So, I am trying to see how functions that can accept any number of arguments work?

I tried this

(define (plus x . xs)
   (null? xs) x
   (plus (+ x (car xs)) . (cdr xs))))
(plus 1 2 3 4)

But is seemed that it wasn't actually applying cdr to xs, but passing ( (2 3 4)) in when I stepped through it in the debugger. So I tried this

(define (plus* x . xs)
   (null? xs) x
   (let ((h (car xs))
         (t (crd xs)))            
     (plus* (+ x h) . t))))

Thinking: "ha, I'd like to see you pass cdr in now", but I get an error: "application: bad syntax (illegal use of `.') in: (plus* (+ x h) . t)"

What is going on?

(I can get a version of addition to work, either by

(define (add . xs)
     (foldl + 0 xs))

Or even

(define (plus x . xs)
   (null? xs) x
   (apply plus (cons (+ x (car xs))  (cdr xs)))))

so, the addition is not the problem, how dotted things work is.)


Your last version is the correct way to pass a list of numbers as inputs to plus -- you must use apply to do this. (Well, either that, or avoid the whole thing as you did with foldl.) Using a dot in the application is not doing what you think it should -- it makes the program read differently.

  • What does it do instead? How does one use the dot, if not like that? – Theo Belaire Nov 15 '10 at 5:29
  • 3
    (x . y) is read as a cons cell with x in its car and y in its cdr -- that is, it's not a proper list. Similarly, (x . (y)) is a cons cell with x in its car, and the list (y) in its cdr -- so it's the same as reading (x y). So when you write (plus x . (cdr t)), it's the same as if you wrote (plus x cdr t), which explains the confusing results you got. – Eli Barzilay Nov 15 '10 at 7:50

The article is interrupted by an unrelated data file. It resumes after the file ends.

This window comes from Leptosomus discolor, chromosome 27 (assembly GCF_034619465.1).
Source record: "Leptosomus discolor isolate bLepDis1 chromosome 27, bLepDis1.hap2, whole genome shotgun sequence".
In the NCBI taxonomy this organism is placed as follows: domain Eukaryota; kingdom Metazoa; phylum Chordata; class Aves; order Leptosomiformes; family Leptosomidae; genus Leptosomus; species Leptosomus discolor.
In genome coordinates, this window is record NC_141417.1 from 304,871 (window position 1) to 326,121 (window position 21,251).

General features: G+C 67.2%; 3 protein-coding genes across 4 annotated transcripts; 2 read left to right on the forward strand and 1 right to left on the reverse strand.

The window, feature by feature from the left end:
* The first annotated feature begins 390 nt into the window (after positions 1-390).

• Note BTW that Racket has a syntax system that makes it possible to distinguish between the two, and treat an expression that was entered with such a . differently -- but this is not done since it can lead to even greater confusion in other situations. – Eli Barzilay Nov 15 '10 at 7:51
  • Let does fail. I get "application: bad syntax (illegal use of `.') in: (plus* (+ x h) . t)". Same if I use the bare lambda form that let expands too. – Theo Belaire Nov 15 '10 at 21:08
  • 1
    It's all in the above, the only other thing that might help you is to run (read) and enter your code with the dot -- then look at what is actually being read. – Eli Barzilay Nov 16 '10 at 23:55

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